We received a tweet from a Metro transit customer asking how old wooden MetroLink rail ties are disposed of — “Recycled/reconditioned? For wood chips? Burned?”
The Bi-State Development Agency’s Lean and Green Team decided to find out. Here’s what the MetroLink team told us:
Ties are handled in a few different ways after they have outlived their usefulness.
1. Ties that aren’t safe for 55 mph track or high-speed track can be utilized in small business industry tracks that have an operating speed of 5 or 10 mph on their tracks. Older ties can still be useful for this purpose for possibly up to another 10 to 15 years.
2. Ties that are deteriorated and rotten and have no usefulness can be taken to a landfill and disposed of properly. These ties can’t be composted due to the chemicals in them.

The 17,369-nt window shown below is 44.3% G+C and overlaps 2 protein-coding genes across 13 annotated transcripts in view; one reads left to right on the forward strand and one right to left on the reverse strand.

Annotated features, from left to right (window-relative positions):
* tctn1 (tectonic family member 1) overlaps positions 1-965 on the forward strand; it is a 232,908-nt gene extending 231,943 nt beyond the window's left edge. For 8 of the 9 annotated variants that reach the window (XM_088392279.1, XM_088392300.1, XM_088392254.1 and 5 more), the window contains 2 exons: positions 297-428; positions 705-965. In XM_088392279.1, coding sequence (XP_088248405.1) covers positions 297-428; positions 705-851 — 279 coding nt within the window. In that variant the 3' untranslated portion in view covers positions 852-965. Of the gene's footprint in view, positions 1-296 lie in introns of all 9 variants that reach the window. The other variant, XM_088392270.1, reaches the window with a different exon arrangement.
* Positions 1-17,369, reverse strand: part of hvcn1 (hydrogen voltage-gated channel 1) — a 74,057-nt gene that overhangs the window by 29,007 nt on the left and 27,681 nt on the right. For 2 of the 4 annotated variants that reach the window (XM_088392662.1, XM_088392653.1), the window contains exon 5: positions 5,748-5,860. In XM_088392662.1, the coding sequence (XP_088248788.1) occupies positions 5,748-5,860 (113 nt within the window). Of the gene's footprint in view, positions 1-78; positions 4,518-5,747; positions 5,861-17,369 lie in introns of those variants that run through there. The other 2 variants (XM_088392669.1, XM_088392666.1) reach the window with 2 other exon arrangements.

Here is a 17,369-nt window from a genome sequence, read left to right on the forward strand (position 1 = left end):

3. There is some new age technology out there in a few locations around the nation where power plants grind up the ties and use them as an alternative fuel to create power.
Currently, more than 75 percent of Metro’s old ties are being recycled via reuse in small business industry tracks — not a bad percentage!
There are approximately 90,000 wood ties on the MetroLink system and we are replacing all the wood ties that have been on the system since MetroLink opened in 1993. The replacement process will take 10 to 12 years to complete.